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Autumn Fungi Exploration


A Petts Wood Indian summer – but the good days suddenly gave way to a storm. It looked like our fungi walk was under threat as the day before peoples’ gardens were lashed by heavy downpours and a gale ripped fences and lifted garden furniture.

However, it was promptly followed by a serene morning of blue skies over the National Trust woods with sunshine streaming into the woods and chestnut, oak and birch glowing.

A fully booked fungi walk led by local naturalist and fungi expert, John Pelter. He began promptly and we followed him into the woods, pausing almost immediately as he showed us a glistening group of the Conical Brittlestem, Parasola

conopilea, the incredibly variable, Honey Fungus (Armillaria sp.) very common in gardens. Then further along, the more

ominously named False Deathcap (Amanita citrina) that is edible, but tastes of raw potatoes. Someone asked, particularly in these cash challenged times whether foraging for food may become a necessity for some.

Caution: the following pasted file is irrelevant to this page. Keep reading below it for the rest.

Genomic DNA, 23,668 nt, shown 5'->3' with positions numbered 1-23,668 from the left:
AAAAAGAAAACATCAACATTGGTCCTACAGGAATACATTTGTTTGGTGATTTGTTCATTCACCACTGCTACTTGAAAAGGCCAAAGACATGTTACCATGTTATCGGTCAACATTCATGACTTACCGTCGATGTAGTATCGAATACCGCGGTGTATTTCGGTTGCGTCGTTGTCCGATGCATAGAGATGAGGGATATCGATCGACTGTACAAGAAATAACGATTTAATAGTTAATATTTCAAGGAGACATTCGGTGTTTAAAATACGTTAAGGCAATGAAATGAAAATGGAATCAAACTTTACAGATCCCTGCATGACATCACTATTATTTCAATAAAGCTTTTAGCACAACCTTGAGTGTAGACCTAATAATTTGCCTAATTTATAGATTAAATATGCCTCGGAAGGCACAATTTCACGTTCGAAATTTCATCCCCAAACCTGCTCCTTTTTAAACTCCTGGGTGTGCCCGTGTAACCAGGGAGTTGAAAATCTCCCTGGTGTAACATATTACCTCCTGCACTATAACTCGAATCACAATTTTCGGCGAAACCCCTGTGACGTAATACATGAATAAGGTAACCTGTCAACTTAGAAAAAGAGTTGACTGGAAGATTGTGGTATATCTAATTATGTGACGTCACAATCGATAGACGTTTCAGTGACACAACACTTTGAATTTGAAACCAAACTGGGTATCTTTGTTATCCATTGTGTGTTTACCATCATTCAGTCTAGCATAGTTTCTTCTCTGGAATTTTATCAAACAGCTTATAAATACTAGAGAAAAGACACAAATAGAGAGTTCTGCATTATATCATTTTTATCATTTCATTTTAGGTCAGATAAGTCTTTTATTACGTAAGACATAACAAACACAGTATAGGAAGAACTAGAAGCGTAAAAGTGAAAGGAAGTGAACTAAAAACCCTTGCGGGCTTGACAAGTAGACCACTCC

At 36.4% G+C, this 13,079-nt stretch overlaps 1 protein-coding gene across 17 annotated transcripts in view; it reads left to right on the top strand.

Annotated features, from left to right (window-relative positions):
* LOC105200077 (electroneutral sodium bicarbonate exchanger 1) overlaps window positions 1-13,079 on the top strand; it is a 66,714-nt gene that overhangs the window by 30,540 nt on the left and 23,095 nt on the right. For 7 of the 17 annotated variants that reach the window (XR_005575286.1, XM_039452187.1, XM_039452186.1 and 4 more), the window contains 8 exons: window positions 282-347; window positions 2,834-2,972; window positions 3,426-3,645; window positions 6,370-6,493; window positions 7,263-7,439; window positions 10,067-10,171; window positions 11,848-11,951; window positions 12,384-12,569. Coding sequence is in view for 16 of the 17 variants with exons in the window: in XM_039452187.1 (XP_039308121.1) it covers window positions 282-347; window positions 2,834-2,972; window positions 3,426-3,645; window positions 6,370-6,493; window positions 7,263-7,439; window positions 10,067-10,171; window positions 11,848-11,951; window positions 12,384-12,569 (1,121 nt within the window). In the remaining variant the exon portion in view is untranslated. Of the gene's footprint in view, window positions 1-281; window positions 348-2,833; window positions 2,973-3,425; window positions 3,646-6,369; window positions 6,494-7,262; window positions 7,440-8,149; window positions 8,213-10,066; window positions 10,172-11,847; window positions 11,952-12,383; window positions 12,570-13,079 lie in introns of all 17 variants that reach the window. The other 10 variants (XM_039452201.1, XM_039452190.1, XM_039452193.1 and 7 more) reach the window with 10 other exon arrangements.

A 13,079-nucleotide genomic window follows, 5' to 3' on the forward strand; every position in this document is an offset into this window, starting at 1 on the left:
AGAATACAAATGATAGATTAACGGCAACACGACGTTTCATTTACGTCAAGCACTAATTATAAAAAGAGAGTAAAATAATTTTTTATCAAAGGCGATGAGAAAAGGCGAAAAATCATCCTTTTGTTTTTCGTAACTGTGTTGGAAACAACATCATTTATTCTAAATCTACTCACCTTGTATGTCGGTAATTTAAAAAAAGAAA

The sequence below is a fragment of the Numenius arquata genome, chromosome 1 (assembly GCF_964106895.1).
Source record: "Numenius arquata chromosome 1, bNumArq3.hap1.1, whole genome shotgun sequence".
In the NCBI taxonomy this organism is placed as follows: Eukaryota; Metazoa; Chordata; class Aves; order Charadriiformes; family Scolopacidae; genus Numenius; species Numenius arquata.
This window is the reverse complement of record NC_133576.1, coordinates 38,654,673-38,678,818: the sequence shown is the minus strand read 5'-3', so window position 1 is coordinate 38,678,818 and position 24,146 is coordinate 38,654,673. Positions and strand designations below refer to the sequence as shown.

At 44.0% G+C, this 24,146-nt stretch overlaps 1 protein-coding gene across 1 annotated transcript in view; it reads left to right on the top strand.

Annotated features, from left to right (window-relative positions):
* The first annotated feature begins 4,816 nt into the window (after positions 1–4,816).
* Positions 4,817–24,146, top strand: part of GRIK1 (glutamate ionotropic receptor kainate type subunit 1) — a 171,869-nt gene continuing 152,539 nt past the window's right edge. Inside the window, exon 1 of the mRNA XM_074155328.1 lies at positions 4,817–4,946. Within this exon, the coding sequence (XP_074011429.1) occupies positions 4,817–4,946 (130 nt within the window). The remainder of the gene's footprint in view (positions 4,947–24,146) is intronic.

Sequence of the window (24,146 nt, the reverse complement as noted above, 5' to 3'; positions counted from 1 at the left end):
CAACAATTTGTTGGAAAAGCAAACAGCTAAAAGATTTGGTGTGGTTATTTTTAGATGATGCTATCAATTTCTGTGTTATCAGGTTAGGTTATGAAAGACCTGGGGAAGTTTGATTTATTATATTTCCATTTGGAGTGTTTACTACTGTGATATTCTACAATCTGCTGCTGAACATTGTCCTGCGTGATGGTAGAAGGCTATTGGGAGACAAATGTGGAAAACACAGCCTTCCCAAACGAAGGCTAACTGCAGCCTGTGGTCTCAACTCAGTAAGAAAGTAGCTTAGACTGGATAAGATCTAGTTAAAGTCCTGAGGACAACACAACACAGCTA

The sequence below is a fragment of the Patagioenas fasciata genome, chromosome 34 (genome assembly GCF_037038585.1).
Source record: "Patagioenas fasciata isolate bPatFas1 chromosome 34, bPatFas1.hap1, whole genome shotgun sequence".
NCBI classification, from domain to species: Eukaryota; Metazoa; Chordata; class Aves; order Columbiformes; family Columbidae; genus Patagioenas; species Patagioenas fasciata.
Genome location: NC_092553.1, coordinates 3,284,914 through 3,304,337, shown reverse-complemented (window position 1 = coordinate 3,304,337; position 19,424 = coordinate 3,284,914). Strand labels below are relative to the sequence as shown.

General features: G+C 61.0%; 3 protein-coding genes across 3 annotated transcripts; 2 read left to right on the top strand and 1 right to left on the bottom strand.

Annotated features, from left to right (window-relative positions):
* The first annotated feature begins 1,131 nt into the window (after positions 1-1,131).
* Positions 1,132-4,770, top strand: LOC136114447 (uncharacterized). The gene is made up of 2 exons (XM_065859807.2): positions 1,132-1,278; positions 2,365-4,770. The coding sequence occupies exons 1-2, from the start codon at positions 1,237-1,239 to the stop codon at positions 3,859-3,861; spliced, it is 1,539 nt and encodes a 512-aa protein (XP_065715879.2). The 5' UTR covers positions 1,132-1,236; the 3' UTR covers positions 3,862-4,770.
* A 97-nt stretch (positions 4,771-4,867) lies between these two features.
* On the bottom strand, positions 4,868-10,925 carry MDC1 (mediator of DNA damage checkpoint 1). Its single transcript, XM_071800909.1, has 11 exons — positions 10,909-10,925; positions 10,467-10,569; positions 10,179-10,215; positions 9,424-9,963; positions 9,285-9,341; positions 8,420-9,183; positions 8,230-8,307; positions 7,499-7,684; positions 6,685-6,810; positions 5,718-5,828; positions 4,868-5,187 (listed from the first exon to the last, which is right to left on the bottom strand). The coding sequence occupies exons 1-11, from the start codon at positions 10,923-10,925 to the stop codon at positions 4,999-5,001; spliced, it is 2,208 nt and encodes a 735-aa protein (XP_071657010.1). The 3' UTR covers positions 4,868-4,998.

On today’s walk we spotted about 20 species. John explained about the hundreds of miles of ‘threadlike fungal hyphae – thin tubes that can form visible bundles and attach themselves, symbiotically, to particular host trees. Fungi can act as friend or foe to trees as pest controllers, decomposers as well as causing disease and wood rot. Nevertheless, they have a crucial role in nature’s biodiversity. On the walk peoples mobiles clicked as they positioned themselves, sometimes quite awkwardly on the ground to get a close up

record of the different specimens which included: the Common Puffball (Lycoperdon pyriforme), Fairy Ring Champignon (Marasmius oreades), Birch Bracket (Fomitopsis betulina ) Oak Bracket (Pseudoinonotus dryadeus),

Candlesnuff Fungus (Xylaria hypoxylon), Fly Agaric (Amanita muscaria),  False Chanterelle (Hygrophoropsis aurantiaca),

the Brown Birch Bolete (Leccinum scabrum) and Magpie Inkcap (Coprinopsis picaceus) – found under a beech tree (see pic). Where appropriate specimens were shared for a

chance to examine and smell.n cautioned

and advised that we need to be very sure what is safe to pick. Another walker quipped. ‘It may be only edible to you once!’

There are estimated to be 2 to 3 million species of fungi specimens worldwide and there are 15 thousand known UK species.


Walks & Talks. Further nature walks and talks are being organised at the National Trust Petts wood for 2023. Do let me know if there are any specific themes that you would like to suggest. Also, if you have a specific interest and knowledge that you would like to share and contribute to the programme.

Mel Wright

PWDRA




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